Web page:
Whether it be positive or negative, if you’ve got a passion for something, we’ve got the word for you.
Why do I need to know accro?
If you're sat across the table to a French person getting particularly excited telling you about their new hobby, latest date or maybe even their pet, accro could well be thrown at you.
Accro is fairly frequently used across the French language. Stemming from the word accroché, it’s a good abbreviation to know to make sure you’re speaking French with the flair of a local.
So, what does it mean?
Accro literally translates as “hooked”, in the sense of addicted or dependent on something. It’s is pronounced ‘ack-row’.
This can be something with a positive implication, a lover or the local restaurant’s new seafood dish, or it can be used with something more negative, such as drugs or alcohol.
If you are reading a newspaper article about the dangers of drug addiction you might also see accro used to describe someone who is dependent on heroin or cocaine.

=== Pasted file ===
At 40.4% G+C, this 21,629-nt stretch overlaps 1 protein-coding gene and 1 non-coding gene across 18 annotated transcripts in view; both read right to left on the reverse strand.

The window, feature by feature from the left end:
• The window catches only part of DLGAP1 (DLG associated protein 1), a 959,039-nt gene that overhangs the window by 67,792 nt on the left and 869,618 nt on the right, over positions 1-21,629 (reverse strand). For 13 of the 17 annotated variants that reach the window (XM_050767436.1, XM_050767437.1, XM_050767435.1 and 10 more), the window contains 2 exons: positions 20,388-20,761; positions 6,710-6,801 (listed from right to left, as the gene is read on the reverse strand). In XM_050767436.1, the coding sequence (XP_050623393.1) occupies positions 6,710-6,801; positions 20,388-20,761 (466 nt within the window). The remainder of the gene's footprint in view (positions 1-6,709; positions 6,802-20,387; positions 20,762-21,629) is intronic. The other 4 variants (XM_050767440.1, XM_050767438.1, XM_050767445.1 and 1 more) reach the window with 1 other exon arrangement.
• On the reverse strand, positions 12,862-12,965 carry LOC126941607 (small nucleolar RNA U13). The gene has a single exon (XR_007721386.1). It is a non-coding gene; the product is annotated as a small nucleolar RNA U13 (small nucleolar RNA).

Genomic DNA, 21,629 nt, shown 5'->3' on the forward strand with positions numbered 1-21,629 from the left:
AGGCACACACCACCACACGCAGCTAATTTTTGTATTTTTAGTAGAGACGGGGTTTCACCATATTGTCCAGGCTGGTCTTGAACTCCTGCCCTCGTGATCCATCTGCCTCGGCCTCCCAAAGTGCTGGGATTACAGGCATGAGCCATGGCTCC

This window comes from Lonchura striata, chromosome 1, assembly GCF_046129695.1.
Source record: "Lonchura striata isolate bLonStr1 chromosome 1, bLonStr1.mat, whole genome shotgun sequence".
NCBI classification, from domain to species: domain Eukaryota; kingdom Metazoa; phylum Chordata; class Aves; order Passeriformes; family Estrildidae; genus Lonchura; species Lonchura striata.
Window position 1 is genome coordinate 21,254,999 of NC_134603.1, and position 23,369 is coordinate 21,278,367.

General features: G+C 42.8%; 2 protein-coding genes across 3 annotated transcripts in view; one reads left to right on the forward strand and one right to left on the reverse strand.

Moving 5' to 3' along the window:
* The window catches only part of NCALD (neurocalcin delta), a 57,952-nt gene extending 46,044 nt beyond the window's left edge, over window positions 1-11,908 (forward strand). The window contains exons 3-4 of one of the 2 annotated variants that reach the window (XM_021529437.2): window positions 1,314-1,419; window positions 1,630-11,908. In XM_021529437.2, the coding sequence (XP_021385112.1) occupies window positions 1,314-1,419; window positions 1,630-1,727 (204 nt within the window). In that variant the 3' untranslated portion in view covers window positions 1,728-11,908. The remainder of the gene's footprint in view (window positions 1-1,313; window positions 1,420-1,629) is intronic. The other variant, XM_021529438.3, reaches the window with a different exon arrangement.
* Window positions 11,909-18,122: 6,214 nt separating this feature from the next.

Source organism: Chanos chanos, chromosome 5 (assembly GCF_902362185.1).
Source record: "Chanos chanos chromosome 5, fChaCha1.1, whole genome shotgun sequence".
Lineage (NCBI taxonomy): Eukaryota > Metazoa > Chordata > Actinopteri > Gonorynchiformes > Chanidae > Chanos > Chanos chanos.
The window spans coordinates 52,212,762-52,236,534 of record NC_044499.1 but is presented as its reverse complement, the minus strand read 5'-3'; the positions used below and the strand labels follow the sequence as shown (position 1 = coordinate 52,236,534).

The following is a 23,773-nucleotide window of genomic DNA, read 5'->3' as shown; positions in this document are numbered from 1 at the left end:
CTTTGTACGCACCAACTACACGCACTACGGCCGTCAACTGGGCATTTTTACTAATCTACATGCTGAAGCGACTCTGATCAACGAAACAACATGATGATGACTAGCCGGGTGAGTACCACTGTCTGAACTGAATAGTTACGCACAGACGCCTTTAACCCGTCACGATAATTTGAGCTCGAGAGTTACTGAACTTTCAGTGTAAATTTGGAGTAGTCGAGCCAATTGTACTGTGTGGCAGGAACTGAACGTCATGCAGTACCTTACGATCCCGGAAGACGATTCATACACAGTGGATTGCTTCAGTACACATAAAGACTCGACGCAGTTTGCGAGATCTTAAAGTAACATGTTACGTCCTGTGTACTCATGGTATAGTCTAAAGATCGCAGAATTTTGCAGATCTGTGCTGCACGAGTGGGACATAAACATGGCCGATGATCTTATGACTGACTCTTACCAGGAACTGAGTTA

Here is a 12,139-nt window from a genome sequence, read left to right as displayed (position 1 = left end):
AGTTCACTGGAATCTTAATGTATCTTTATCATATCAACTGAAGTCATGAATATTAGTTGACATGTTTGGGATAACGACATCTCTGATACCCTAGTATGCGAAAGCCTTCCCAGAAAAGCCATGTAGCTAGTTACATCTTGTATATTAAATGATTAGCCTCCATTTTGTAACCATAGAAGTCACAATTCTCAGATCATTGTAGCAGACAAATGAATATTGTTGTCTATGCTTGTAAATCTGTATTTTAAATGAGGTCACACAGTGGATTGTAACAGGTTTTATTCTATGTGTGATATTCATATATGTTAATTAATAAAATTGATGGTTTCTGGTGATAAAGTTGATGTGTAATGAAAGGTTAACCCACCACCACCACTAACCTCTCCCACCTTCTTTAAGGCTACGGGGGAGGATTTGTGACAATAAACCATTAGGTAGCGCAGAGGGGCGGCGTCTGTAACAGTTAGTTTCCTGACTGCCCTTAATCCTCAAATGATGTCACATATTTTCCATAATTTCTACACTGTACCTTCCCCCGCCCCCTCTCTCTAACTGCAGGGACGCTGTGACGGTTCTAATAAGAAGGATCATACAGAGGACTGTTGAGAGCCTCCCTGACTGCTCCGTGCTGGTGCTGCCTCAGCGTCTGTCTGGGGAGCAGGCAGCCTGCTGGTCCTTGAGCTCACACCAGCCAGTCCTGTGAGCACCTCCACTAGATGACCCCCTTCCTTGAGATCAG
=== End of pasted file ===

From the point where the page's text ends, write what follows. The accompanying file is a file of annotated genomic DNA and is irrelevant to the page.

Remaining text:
When used in a lighter conversation, the word could be better translated as “obsessed” in English.
When using accro followed by the object you or someone else is addicted to, the adjective must come with the preposition à.
Check out some examples below.
Louis est complètement accro à la cocaine. – “Louis is completely addicted to cocaine.”
Nous sommes accros au fast-food. – “We are addicted to fast-food.”
Or, on a slightly lighter note;
Emma est accro à ce nouvel pompier. – “Emma is obssessed with the new fireman.”
Michelle, qui avoue être accro au Yorkshire Tea, vit à Bruxelles depuis 5 ans. – “Michelle, who admits to being addicted to Yorkshire Tea, has lived in Brussels for 5 years.”
“Tu connais cette nouvelle bière? Oui, bien sûr. Ca te plaît? Oui. Honnêtement, je suis accro.”
“Do you know this new beer? Of course. Do you like it? Yes. Honestly, I am addicted.
For more French words and phrases, check out our word of the day section.